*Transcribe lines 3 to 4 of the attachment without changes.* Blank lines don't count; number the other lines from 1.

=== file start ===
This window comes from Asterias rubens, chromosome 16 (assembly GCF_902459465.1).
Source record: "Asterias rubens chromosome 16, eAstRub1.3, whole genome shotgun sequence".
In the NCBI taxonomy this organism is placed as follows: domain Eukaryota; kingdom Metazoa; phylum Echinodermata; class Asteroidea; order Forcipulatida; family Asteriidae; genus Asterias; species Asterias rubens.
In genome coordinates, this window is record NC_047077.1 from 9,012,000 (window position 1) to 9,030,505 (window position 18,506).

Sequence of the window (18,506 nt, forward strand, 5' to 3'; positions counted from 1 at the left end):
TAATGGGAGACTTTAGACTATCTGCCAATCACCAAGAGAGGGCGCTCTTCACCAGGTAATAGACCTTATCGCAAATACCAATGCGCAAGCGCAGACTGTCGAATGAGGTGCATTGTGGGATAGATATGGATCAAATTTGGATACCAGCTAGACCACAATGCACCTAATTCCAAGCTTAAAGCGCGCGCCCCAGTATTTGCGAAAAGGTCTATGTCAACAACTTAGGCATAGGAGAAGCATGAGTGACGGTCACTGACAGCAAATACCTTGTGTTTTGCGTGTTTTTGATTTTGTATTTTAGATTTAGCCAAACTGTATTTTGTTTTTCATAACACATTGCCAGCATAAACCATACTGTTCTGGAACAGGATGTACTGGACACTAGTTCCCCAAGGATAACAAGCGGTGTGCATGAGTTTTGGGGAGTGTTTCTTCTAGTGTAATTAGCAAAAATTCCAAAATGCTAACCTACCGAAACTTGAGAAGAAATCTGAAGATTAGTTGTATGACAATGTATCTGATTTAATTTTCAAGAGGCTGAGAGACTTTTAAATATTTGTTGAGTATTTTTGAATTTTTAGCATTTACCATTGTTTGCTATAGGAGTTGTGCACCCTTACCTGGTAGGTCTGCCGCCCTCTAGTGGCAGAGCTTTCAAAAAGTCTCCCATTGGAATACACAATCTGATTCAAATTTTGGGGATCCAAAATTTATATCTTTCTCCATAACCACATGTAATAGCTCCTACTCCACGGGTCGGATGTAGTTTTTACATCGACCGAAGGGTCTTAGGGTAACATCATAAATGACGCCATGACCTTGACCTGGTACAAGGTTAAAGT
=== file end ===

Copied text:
In the NCBI taxonomy this organism is placed as follows: domain Eukaryota; kingdom Metazoa; phylum Echinodermata; class Asteroidea; order Forcipulatida; family Asteriidae; genus Asterias; species Asterias rubens.
In genome coordinates, this window is record NC_047077.1 from 9,012,000 (window position 1) to 9,030,505 (window position 18,506).